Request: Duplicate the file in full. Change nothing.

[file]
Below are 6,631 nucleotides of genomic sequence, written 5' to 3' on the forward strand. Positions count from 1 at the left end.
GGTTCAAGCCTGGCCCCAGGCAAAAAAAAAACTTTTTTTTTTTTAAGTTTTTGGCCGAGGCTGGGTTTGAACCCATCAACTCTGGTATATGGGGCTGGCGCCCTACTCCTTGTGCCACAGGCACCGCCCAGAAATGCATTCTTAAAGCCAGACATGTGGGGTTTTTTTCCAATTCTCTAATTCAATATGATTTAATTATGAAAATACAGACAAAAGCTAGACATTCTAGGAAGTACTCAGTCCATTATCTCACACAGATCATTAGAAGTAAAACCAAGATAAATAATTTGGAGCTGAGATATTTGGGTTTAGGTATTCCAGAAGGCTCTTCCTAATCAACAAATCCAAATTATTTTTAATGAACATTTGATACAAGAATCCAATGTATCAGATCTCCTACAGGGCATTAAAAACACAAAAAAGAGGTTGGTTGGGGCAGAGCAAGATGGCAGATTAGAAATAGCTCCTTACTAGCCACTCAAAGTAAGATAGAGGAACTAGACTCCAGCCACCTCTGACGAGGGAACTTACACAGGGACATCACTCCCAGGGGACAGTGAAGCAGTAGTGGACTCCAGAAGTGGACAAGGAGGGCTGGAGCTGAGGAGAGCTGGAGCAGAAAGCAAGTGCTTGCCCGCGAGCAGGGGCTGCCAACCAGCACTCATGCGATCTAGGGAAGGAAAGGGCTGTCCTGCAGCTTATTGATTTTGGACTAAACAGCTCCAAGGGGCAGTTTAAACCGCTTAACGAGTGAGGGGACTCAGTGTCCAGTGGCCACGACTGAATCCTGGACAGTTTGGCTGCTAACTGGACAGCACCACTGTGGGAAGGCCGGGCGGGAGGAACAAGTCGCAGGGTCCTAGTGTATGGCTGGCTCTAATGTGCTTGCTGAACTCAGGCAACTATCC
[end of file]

Below are 6,631 nucleotides of genomic sequence, written 5' to 3' on the forward strand. Positions count from 1 at the left end.
GGTTCAAGCCTGGCCCCAGGCAAAAAAAAAACTTTTTTTTTTTTAAGTTTTTGGCCGAGGCTGGGTTTGAACCCATCAACTCTGGTATATGGGGCTGGCGCCCTACTCCTTGTGCCACAGGCACCGCCCAGAAATGCATTCTTAAAGCCAGACATGTGGGGTTTTTTTCCAATTCTCTAATTCAATATGATTTAATTATGAAAATACAGACAAAAGCTAGACATTCTAGGAAGTACTCAGTCCATTATCTCACACAGATCATTAGAAGTAAAACCAAGATAAATAATTTGGAGCTGAGATATTTGGGTTTAGGTATTCCAGAAGGCTCTTCCTAATCAACAAATCCAAATTATTTTTAATGAACATTTGATACAAGAATCCAATGTATCAGATCTCCTACAGGGCATTAAAAACACAAAAAAGAGGTTGGTTGGGGCAGAGCAAGATGGCAGATTAGAAATAGCTCCTTACTAGCCACTCAAAGTAAGATAGAGGAACTAGACTCCAGCCACCTCTGACGAGGGAACTTACACAGGGACATCACTCCCAGGGGACAGTGAAGCAGTAGTGGACTCCAGAAGTGGACAAGGAGGGCTGGAGCTGAGGAGAGCTGGAGCAGAAAGCAAGTGCTTGCCCGCGAGCAGGGGCTGCCAACCAGCACTCATGCGATCTAGGGAAGGAAAGGGCTGTCCTGCAGCTTATTGATTTTGGACTAAACAGCTCCAAGGGGCAGTTTAAACCGCTTAACGAGTGAGGGGACTCAGTGTCCAGTGGCCACGACTGAATCCTGGACAGTTTGGCTGCTAACTGGACAGCACCACTGTGGGAAGGCCGGGCGGGAGGAACAAGTCGCAGGGTCCTAGTGTATGGCTGGCTCTAATGTGCTTGCTGAACTCAGGCAACTATCC